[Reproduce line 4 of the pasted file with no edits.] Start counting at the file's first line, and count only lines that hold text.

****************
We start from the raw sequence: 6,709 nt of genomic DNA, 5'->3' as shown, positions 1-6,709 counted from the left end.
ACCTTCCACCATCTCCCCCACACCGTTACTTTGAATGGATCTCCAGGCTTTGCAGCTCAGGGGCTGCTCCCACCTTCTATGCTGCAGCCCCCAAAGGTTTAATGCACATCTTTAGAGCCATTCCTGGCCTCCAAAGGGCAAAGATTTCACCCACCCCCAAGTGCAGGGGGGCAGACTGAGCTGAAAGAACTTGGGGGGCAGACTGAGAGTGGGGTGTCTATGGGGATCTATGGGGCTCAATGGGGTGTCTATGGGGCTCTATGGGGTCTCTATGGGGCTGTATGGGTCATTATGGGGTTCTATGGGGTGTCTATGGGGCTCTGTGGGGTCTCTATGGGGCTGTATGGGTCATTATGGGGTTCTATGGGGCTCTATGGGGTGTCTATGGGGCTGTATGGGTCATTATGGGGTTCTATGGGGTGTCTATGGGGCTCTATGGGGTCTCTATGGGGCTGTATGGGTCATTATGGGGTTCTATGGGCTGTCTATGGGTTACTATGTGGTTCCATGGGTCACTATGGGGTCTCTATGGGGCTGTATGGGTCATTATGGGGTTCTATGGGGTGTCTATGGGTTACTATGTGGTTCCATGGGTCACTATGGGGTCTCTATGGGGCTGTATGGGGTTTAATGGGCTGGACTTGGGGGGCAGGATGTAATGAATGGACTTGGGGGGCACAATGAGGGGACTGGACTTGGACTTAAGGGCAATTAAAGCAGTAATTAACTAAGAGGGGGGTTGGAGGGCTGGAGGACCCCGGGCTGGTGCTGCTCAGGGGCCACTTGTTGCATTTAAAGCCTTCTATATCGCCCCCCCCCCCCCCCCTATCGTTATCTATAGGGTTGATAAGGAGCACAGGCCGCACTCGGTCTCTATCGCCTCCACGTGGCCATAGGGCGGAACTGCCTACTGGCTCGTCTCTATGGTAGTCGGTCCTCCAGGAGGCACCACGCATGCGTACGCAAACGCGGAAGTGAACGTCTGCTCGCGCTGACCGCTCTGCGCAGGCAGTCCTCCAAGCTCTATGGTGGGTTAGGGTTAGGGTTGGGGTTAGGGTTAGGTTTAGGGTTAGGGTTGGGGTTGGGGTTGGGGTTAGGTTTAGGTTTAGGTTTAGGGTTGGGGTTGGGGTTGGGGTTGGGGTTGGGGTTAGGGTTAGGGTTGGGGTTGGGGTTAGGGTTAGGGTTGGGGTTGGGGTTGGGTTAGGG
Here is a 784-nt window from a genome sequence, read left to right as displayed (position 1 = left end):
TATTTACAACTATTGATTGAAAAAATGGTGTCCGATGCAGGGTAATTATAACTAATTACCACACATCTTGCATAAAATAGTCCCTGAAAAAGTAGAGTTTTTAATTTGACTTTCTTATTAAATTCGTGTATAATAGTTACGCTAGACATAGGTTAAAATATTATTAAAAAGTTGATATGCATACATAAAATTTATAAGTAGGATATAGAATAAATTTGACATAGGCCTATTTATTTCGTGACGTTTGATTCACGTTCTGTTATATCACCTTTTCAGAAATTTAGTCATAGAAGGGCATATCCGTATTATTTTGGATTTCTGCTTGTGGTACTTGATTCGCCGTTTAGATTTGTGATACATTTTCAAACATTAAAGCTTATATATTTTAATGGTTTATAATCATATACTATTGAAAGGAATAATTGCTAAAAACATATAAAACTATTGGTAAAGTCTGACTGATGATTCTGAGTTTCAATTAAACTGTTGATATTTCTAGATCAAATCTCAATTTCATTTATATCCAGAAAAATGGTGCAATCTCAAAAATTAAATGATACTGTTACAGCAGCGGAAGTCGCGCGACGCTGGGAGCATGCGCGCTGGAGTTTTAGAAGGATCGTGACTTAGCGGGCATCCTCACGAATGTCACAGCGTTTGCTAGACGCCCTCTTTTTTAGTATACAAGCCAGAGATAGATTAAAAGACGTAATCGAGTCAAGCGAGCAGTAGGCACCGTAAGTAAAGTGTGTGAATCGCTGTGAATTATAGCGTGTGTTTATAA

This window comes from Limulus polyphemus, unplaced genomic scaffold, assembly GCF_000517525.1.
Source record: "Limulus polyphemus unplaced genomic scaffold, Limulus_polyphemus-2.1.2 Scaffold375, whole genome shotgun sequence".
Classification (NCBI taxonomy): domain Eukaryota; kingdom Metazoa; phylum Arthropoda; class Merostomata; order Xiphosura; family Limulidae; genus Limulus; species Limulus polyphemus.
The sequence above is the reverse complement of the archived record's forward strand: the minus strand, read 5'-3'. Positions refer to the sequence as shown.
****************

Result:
TATTTACAACTATTGATTGAAAAAATGGTGTCCGATGCAGGGTAATTATAACTAATTACCACACATCTTGCATAAAATAGTCCCTGAAAAAGTAGAGTTTTTAATTTGACTTTCTTATTAAATTCGTGTATAATAGTTACGCTAGACATAGGTTAAAATATTATTAAAAAGTTGATATGCATACATAAAATTTATAAGTAGGATATAGAATAAATTTGACATAGGCCTATTTATTTCGTGACGTTTGATTCACGTTCTGTTATATCACCTTTTCAGAAATTTAGTCATAGAAGGGCATATCCGTATTATTTTGGATTTCTGCTTGTGGTACTTGATTCGCCGTTTAGATTTGTGATACATTTTCAAACATTAAAGCTTATATATTTTAATGGTTTATAATCATATACTATTGAAAGGAATAATTGCTAAAAACATATAAAACTATTGGTAAAGTCTGACTGATGATTCTGAGTTTCAATTAAACTGTTGATATTTCTAGATCAAATCTCAATTTCATTTATATCCAGAAAAATGGTGCAATCTCAAAAATTAAATGATACTGTTACAGCAGCGGAAGTCGCGCGACGCTGGGAGCATGCGCGCTGGAGTTTTAGAAGGATCGTGACTTAGCGGGCATCCTCACGAATGTCACAGCGTTTGCTAGACGCCCTCTTTTTTAGTATACAAGCCAGAGATAGATTAAAAGACGTAATCGAGTCAAGCGAGCAGTAGGCACCGTAAGTAAAGTGTGTGAATCGCTGTGAATTATAGCGTGTGTTTATAA